For most companies these days, IT security is a prime concern.
Organisations of all sizes, across all sectors, have made it a priority, enforcing strict protocols and company-wide trainings to protect their systems, their employees, and their customers. No matter the industry, the risks of cyber-attacks on IT systems are well-known and the dangers understood.
What’s less talked about is the risk of attacks on critical operational technology (OT), particularly in the systems that power our civil infrastructure, including oil and gas pipelines and other essential resources in the energy sector. A single attack could paralyse operations and negatively impact millions of users. Take, for example, the ransomware attack on the Colonial Pipeline in May, 2021, which led to the shutdown of the entire pipeline and resulted in higher prices and fuel shortages across the East Coast of the U.S. This attack not only harmed the company, but it also had a detrimental impact on millions of customers.
Yet, despite instances like this, cybersecurity in OT continues to lag behind IT security in terms of maturity and focus. The main reason for this trend is that while IT operators generally prioritise cybersecurity, followed by system availability and safety, the OT approach has historically been the opposite, instead prioritising safety and uptime with cybersecurity coming in third. This is due in large part to the fact that OT systems are often managed by engineers who are focused on ensuring the functionality and safety of the systems, versus the cybersecurity professionals of the IT world who tend to prioritise addressing the cyber threat landscape. Additionally, historically OT systems have been designed with less need to be connected to networks. As the digital agenda continues to evolve, this has changed.
Changing Landscape, Increasing Risk
Infrastructure management is changing, and with that change comes heightened risk that must be addressed. Indeed, our critical infrastructure is an attractive target for hackers right now for a few reasons. First, like all industries, the energy sector has increasingly embraced digitalisation and governance by IT systems and welcomed the move toward the smart, automated and connected systems that characterise Industry 4.0. While this move is beneficial for many reasons, it naturally creates more attack vectors for hackers and brings with it a host of new cybersecurity challenges. System interconnectivity, increased big data collection, and the use of AI technology to bypass human intervention have all become the norm in the sector, and while these moves help promote smooth operations and quick issue response, they also increase the number of network vulnerabilities.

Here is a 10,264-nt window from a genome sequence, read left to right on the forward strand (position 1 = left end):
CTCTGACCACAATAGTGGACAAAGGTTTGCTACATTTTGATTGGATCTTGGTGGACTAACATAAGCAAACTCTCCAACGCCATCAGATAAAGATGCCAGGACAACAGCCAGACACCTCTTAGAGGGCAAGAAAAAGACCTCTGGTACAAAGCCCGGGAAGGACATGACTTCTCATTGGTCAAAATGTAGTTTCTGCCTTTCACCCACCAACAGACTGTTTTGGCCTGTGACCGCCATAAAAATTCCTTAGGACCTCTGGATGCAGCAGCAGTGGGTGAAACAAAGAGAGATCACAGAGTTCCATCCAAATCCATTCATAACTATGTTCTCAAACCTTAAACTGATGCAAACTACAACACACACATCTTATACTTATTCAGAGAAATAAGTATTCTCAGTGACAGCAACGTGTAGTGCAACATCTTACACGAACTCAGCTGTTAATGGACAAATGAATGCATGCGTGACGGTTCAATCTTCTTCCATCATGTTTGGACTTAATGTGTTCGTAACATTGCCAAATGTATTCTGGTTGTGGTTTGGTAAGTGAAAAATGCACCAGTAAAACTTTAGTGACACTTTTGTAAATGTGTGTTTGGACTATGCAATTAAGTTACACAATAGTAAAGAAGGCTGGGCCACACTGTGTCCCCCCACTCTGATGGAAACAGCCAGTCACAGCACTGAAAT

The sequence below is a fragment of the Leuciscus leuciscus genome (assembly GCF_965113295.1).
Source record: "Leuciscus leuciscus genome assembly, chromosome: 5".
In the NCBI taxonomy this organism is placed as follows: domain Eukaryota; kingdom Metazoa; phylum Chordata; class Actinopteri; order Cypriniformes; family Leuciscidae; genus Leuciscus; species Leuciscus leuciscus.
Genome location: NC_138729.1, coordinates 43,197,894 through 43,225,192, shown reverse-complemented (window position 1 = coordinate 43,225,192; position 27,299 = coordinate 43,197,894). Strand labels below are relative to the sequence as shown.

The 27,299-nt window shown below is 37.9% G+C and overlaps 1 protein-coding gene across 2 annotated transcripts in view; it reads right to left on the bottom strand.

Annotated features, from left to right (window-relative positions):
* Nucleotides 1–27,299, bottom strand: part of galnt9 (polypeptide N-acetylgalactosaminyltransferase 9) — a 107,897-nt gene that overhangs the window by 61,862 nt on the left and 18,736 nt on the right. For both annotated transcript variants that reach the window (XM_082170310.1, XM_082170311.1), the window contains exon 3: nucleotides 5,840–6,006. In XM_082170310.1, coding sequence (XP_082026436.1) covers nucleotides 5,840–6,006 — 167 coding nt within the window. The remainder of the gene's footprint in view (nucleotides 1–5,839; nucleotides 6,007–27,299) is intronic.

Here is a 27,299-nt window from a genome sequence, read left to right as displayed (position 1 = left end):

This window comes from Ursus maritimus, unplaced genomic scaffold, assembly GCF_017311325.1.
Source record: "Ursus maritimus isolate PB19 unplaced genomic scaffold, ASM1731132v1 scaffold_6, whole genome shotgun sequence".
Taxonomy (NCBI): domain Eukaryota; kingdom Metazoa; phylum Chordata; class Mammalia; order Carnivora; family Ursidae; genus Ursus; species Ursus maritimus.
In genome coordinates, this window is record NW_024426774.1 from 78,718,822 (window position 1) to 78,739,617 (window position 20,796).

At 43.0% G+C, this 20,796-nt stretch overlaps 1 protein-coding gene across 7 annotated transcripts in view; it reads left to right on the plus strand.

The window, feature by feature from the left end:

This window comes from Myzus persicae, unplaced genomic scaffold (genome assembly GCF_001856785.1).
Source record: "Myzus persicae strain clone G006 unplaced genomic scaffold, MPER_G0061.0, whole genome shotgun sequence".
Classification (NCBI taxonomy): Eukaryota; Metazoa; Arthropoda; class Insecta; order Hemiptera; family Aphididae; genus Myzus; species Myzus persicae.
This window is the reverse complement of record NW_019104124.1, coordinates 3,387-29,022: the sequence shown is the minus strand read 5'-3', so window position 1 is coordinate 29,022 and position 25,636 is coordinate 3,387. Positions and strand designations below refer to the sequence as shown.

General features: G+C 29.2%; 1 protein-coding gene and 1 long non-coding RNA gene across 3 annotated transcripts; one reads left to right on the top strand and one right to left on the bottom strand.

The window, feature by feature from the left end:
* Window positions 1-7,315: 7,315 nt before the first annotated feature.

Additionally, the improved connectivity of Industry 4.0 allows for operators to provide technical assistance from a distance, a huge convenience and time saver in many respects, but also another possible breach point. Lastly, while not new, the distributed nature of OT systems in the energy sector is a considerable risk factor. Elements like offshore rigs, remote unmanned facilities and connection with multiple vendors’ networks add to the vulnerability of these systems. Considering these factors, as well as the continuing increase in sophistication and frequency of cyber-attacks, the writing is on the wall: infrastructure OT operators must rethink their management priorities and put cybersecurity front and centre.